It is the final day of Navaratri, India’s nine day celebration of the goddess, so I thought a poem by a goddess devotee would be appropriate for today…

I love the way Mahendranath Battacharya addresses this poem to his own mind in the third person — a rather dim-witted third person, at that.

The poem becomes a sort of self-instruction while, at the same time, it gets its audience laughing. The Mind is commonly imagined to be in charge, the source of knowledge but, instead, Battacharya (like his fellow Bengali poet, Ramprasad) sees it as the fool messing everything up with its obliviousness and inability to notice what is in its “own house.” The “someone” who has crept into his house is the thieving ego.

This poem reflects the Tantric practices of Mahendranath Battacharya which emphasize a very precise knowledge of subtle energetic pathways that must be traversed by the Kundalini energy when it is awakened. With most people the Kundalini force is said to sit dormant at the base of the spine. Through spiritual practice and devotion, it is awakened as a fiery, energetic charge that rises up “the secret way” of the subtle channel along the spine, leading “upstairs” to the skull.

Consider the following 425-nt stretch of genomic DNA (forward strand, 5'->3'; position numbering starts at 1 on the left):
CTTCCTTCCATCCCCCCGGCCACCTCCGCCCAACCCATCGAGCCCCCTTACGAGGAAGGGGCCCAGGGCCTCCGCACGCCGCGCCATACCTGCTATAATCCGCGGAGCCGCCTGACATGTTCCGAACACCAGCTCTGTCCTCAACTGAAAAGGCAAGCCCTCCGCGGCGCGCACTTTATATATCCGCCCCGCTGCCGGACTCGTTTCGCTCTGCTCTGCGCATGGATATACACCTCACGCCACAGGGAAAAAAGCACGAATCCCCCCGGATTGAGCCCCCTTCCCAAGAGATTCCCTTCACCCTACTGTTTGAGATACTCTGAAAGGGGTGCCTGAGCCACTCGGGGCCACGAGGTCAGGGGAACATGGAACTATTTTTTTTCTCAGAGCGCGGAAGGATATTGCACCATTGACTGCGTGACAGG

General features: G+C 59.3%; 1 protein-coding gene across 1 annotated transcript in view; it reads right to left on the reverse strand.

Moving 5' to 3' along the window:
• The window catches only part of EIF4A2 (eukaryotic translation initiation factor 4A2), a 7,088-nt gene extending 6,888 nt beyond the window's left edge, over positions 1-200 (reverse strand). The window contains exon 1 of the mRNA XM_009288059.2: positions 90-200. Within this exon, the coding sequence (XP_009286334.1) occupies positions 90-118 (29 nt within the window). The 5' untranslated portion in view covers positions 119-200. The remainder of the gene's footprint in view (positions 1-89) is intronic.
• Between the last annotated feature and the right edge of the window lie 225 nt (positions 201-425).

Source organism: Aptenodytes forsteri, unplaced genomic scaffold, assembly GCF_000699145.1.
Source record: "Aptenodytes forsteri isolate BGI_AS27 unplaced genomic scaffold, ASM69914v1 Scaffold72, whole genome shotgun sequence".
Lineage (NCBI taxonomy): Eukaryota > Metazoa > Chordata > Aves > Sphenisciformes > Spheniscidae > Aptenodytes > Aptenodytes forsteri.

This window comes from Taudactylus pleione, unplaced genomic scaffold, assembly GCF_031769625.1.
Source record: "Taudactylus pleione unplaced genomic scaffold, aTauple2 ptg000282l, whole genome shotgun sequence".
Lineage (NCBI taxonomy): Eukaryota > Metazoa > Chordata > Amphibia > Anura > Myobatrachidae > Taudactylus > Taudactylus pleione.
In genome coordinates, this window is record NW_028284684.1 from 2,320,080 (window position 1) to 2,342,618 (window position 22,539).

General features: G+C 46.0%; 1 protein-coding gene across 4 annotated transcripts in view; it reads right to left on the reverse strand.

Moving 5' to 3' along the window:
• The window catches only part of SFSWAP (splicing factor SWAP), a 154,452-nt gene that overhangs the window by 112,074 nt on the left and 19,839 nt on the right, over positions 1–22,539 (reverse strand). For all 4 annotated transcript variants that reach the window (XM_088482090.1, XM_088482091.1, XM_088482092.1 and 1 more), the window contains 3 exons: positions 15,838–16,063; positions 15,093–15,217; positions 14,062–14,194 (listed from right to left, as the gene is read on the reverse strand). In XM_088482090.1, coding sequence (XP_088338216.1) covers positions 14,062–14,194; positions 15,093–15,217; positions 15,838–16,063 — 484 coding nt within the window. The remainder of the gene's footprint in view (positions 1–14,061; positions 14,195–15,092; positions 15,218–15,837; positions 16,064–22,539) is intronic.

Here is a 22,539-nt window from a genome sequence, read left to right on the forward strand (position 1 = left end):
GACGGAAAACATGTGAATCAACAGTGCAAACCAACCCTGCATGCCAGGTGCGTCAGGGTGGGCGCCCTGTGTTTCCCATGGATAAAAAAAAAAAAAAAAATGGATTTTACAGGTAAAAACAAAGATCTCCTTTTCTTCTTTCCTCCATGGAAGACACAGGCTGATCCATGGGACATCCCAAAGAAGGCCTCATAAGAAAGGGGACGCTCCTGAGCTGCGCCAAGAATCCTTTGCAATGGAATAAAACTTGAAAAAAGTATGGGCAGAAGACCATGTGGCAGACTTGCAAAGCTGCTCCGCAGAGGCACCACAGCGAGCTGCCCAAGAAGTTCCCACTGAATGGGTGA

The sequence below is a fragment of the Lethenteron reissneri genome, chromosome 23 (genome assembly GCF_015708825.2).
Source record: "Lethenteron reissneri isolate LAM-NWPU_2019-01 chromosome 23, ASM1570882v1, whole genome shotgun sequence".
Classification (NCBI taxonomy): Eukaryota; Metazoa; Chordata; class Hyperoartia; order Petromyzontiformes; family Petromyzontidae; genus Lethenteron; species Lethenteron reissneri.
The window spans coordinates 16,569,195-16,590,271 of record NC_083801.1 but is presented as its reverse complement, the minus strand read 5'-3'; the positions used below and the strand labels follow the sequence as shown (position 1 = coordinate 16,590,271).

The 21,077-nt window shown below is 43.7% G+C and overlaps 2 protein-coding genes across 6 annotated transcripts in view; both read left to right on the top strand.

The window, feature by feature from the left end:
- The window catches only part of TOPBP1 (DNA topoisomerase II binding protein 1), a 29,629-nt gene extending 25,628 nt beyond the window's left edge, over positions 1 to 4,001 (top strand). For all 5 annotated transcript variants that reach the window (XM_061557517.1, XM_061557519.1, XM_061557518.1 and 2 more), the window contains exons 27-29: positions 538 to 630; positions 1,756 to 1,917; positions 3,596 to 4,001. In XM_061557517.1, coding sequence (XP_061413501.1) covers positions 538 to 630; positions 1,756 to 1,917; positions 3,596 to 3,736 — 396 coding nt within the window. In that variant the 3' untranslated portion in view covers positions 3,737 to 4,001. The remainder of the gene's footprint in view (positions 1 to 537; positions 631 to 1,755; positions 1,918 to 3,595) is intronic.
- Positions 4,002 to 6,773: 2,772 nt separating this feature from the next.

The “small room at the end,” the “highest room” is the mystical chamber (in some traditions referred to as the Bridal Chamber) contained in the bowl of the skull. It is here, amidst a flood of light, that the Kundalini (the Goddess Energy) joins in union with Siva (the Divine Masculine Energy), producing enlightenment and spiritual ecstasy. This is the real treasure of life, the radiant wealth each of us carries hidden within us, “caskets filled with jewels.” Find this room and “you’ll see the moon [of enlightenment] rising!”

Mahendranath Battacharya

India (1843 – 1908) Timeline
Yoga / Hindu : Shakta (Goddess-oriented)

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One response so far

Oct 03 2014

open pathway

The pathway is open,
and that pathway is the heart.

No responses yet

Oct 01 2014

Rolf Jacobsen – Moon and Apple

Published by under Poetry

Moon and Apple
by Rolf Jacobsen

English version by Robert Bly

When the apple tree blooms,
the moon comes often like a blossom,
paler than any of them,
shining over the tree.

It is the ghost of the summer,
the white sister of the blossoms who returns
to drop in on us,
and radiate peace with her hands
so that you shouldn’t feel too bad when the hard times come.
For the Earth itself is a blossom, she says,
on the star tree,
pale with luminous
ocean leaves.

— from The Winged Energy of Delight, Translated by Robert Bly

/ Photo by ShortAxel /

It’s past the summer season of apple blossoms and well into the autumn of ripe apples (at least for those of us north of the equator), but something about this poem spoke to me today. The blossoms of the apple tree glowing beneath the shining moon, a reminder to us all that even when things seem difficult, the Earth itself — and each one of us — “is a blossom… on the star tree.” If we are blossoms, that must mean we are quietly ripening with the season, and in the natural unfolding of things we will become sweet fruit in the cosmos.